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LiverTox: Clinical and Research Information on Drug-Induced Liver Injury [Internet]. Bethesda (MD): National Institute of Diabetes and Digestive and Kidney Diseases; 2012-.

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LiverTox: Clinical and Research Information on Drug-Induced Liver Injury [Internet].

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Last Update: May 28, 2018.



Rimantadine is an antiviral agent used as therapy for influenza A. Rimantadine has not been associated with clinically apparent liver injury.


Rimantadine (ri man' ta deen) is a cyclic primary amine that has antiviral and anti-Parkinsonian activities. The antiviral activity of rimantadine is attributed to inhibition of virion uncoating and release of viral RNA in the initial stages of viral replication. Rimantadine is active only against influenza A virus and has no activity against influenza B or other upper respiratory viruses. In addition, resistance to rimantadine with cross reactivity against amantadine can develop rapidly and is now common. The anti-Parkinsonian activity of rimantadine appears to be due to its effects on release of dopamine in the substantia nigra; however, it has not been developed or approved for this indication. Rimantadine is indicated for treatment or prevention of influenza A and was approved for this use in the United States in 1993. Rimantadine is available as tablets of 100 mg and as syrup (50 mg/5 mL) in generic forms and under the brand name of Flumadine. The recommended dose for influenza in adults is 100 mg twice daily for 5-7 days; rimantadine is also administered as prophylaxis starting as soon as possible after close personal exposure. Side effects may include anxiety, dizziness, ataxia, confusion, fatigue, headache, insomnia, dry mouth and gastrointestinal upset.


Despite widespread use, there is little evidence that rimantadine when given orally causes liver injury, either in the form of serum enzyme elevations or clinically apparent liver disease.

Likelihood score: E (unlikely cause of clinically apparent liver injury).

Mechanism of Injury

Rimantadine has minimal hepatic metabolism and is excreted largely unchanged in the urine, factors which perhaps explain the absence of significant hepatotoxicity.

Drug Class: Antiviral Agents

Other Drugs in the Class for Influenza: Amantadine, Baloxavir, Oseltamivir, Peramivir, Zanamivir



Rimantadine – Generic, Flumadine®


Antiviral Agents


Product labeling at DailyMed, National Library of Medicine, NIH


Rimantadine Chemical Structure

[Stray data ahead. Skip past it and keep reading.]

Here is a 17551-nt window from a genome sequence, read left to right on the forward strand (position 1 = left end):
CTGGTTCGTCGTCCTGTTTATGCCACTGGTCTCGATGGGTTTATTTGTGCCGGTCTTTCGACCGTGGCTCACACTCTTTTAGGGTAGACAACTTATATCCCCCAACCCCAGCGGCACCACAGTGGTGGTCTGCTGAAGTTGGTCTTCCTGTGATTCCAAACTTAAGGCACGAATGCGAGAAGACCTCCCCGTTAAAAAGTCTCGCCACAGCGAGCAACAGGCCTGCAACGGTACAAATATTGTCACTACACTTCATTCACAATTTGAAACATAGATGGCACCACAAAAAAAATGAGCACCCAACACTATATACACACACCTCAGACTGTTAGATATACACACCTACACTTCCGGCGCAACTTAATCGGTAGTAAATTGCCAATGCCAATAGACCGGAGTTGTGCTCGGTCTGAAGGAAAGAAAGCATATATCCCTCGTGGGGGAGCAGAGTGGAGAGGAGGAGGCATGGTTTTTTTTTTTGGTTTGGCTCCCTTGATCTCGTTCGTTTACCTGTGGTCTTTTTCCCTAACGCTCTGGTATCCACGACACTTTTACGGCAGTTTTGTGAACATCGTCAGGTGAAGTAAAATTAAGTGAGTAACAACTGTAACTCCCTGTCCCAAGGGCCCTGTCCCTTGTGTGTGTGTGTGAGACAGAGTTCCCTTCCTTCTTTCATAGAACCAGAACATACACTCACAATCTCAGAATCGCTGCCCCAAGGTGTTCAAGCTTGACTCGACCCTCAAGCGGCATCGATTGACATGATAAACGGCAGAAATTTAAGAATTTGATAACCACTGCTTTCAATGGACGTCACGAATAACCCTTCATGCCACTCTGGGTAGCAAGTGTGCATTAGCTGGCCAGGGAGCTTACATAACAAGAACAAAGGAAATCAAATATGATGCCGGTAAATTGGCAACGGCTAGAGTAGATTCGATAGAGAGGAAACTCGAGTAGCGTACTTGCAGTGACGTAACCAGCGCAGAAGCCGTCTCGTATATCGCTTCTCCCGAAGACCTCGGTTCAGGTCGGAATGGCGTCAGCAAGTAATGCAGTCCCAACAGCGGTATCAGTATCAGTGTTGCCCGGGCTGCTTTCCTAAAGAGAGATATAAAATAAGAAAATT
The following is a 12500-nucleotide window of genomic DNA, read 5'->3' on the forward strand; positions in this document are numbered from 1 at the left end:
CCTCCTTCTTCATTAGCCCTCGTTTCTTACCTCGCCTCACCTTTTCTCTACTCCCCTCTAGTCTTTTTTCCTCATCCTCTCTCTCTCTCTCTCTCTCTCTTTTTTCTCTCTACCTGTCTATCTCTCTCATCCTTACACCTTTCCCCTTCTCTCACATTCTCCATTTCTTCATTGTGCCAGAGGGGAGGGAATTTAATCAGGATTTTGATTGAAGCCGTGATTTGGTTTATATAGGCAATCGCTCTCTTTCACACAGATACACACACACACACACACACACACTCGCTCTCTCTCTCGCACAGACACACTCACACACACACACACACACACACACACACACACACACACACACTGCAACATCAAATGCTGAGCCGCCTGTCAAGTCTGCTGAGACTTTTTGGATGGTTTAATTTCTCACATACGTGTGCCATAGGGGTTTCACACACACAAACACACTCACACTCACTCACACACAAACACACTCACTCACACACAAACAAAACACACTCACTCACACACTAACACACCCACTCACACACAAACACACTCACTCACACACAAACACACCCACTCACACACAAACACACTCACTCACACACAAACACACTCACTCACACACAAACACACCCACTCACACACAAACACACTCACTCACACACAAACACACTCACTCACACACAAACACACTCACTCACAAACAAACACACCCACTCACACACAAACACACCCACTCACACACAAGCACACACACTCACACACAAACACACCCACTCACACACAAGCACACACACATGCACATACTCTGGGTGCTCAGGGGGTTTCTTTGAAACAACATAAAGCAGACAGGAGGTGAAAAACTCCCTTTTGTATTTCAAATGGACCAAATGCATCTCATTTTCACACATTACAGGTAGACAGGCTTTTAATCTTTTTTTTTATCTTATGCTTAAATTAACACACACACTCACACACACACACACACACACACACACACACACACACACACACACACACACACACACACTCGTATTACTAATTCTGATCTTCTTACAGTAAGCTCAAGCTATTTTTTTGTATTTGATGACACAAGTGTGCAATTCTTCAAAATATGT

References updated: 28 May 2018

  • Zimmerman HJ. Antiviral agents. In, Zimmerman HJ. Hepatotoxicity: the adverse effects of drugs and other chemicals on the liver. 2nd ed. Philadelphia: Lippincott, 1999, pp. 621-3.
    (Expert review of antiviral agents and liver injury published in 1999; both amantadine and rimantadine appear to have "no adverse effect on the liver").
  • Núñez M. Influenza virus treatments. Hepatic toxicity of antiviral agents. In, Kaplowitz N, DeLeve LD, eds. Drug-induced liver disease. 3rd ed. Amsterdam: Elsevier, 2013, pp. 513.
    (Review of hepatotoxicity of antiviral agents; amantadine has been linked to rare instances of liver enzyme elevations).
  • Acosta EP, Flexner C. Antiviral agents (nonretroviral). In, Brunton LL, Chabner BA, Knollman BC, eds. Goodman & Gilman's the pharmacological basis of therapeutics. 12th ed. New York: McGraw-Hill, 2011, pp. 1593-1622.
    (Textbook of pharmacology and therapeutics).
  • Jefferson T, Demicheli V, Di Pietrantonj C, Rivetti D. Amantadine and rimantadine for influenza A in adults. Cochrane Database Syst Rev 2006; (2): CD001169. [PubMed: 16625539]
    (Systematic review of efficacy of amantadine and rimantadine in treatment and prevention of influenza A; side effects are frequent, but largely consist of dizziness, insomnia, lightheadedness and headache; no mention of liver test abnormalities or hepatitis).
  • Antiviral drugs for influenza. Med Lett Drugs Ther 2009; 51 (1325): 89-92. [PubMed: 20220738]
    (Review of status of antiviral agents for prevention and treatment of influenza A and B; rates of resistance to amantadine and rimantadine are high, making these agents poorly effective; no mention of liver toxicity).
  • Chalasani N, Fontana RJ, Bonkovsky HL, Watkins PB, Davern T, Serrano J, Yang H, Rochon J; Drug Induced Liver Injury Network (DILIN). Causes, clinical features, and outcomes from a prospective study of drug-induced liver injury in the United States. Gastroenterology 2008; 135: 1924-34. [PMC free article: PMC3654244] [PubMed: 18955056]
    (Among 300 cases of drug induced liver disease in the US collected between 2004 and 2008, 8 were attributed to antiviral agents, but none to drugs used in therapy of influenza).
  • Chalasani N, Bonkovsky HL, Fontana R, Lee W, Stolz A, Talwalkar J, Reddy KR, et al.; United States Drug Induced Liver Injury Network. Features and outcomes of 899 patients with drug-induced liver injury: The DILIN Prospective Study. Gastroenterology 2015; 148: 1340-52.e7. [PMC free article: PMC4446235] [PubMed: 25754159]
    (Among 899 cases of drug induced liver injury enrolled in a US prospective study between 2004 and 2013, 16 [1.8%] were attributed to antiviral agents, but none to rimantadine or other drugs for influenza).
  • Antiviral drugs for seasonal influenza 2016-2017. Med Lett Drugs Ther 2017; 59 (1511): 1-3. [PubMed: 28026833]
    (Review of status of antiviral agents for prevention and treatment of influenza A and B during the 2016-2017 season, discusses the neuraminidase inhibitors, but does not discuss or recommend amantadine or rimantadine).


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